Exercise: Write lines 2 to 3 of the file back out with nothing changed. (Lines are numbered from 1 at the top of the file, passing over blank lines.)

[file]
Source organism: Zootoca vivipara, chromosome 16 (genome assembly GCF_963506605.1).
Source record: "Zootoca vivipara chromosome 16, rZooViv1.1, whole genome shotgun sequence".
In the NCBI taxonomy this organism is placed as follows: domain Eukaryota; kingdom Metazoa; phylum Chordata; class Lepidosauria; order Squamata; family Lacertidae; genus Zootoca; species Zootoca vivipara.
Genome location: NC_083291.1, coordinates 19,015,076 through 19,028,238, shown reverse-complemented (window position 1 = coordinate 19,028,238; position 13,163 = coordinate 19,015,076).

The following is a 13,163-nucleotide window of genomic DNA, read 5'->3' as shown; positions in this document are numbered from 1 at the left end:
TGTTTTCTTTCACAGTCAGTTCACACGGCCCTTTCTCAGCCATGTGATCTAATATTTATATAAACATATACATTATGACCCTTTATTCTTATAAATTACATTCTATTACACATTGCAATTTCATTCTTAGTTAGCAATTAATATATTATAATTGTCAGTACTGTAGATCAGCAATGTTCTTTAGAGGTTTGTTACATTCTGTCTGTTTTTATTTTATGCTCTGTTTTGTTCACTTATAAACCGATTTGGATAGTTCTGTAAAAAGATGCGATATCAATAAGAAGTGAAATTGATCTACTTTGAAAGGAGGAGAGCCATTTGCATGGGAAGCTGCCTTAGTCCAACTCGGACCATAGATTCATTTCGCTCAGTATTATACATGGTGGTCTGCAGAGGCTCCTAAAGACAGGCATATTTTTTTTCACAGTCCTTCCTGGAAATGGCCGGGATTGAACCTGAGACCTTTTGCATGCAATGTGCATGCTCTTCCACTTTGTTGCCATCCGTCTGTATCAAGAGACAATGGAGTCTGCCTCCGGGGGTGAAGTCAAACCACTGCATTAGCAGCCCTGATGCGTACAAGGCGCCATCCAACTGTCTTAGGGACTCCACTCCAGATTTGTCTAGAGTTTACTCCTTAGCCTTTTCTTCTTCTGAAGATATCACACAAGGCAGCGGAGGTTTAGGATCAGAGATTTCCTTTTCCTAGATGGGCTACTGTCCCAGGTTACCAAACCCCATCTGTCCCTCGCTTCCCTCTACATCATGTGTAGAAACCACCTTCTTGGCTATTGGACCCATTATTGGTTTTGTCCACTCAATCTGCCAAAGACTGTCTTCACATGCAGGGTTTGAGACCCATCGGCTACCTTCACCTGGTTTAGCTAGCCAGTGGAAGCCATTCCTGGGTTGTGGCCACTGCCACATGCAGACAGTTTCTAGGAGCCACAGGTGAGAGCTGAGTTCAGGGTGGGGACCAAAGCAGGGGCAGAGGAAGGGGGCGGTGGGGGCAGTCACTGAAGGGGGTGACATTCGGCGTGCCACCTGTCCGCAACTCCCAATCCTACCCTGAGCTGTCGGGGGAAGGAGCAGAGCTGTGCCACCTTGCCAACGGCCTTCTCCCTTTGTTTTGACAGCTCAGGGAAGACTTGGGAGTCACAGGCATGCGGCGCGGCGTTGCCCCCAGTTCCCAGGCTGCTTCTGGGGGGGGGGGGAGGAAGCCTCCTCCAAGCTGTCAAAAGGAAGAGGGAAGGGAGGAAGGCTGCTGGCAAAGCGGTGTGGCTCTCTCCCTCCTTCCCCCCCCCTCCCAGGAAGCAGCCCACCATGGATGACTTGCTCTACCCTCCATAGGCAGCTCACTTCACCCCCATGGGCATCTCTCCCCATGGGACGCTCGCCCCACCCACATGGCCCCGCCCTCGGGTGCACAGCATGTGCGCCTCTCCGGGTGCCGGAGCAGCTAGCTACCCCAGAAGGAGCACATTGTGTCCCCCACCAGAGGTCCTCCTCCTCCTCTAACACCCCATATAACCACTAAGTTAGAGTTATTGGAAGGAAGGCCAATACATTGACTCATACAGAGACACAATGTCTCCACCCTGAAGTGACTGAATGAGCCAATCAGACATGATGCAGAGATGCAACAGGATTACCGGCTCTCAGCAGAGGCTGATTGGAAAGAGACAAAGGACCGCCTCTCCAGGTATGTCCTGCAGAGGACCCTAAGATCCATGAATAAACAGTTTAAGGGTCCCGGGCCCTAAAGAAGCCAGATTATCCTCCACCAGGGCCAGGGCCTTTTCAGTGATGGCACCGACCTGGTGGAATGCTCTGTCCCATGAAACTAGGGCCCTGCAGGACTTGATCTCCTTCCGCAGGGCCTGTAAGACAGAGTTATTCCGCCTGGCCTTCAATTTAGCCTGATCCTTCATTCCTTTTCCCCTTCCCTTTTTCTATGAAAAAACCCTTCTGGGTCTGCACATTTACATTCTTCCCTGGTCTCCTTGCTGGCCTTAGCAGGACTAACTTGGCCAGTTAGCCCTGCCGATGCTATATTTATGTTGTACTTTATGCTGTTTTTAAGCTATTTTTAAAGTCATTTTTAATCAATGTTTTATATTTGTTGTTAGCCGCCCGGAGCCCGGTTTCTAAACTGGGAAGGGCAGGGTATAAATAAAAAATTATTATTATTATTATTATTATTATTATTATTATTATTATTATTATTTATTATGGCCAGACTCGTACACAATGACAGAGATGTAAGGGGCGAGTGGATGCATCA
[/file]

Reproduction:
Source record: "Zootoca vivipara chromosome 16, rZooViv1.1, whole genome shotgun sequence".
In the NCBI taxonomy this organism is placed as follows: domain Eukaryota; kingdom Metazoa; phylum Chordata; class Lepidosauria; order Squamata; family Lacertidae; genus Zootoca; species Zootoca vivipara.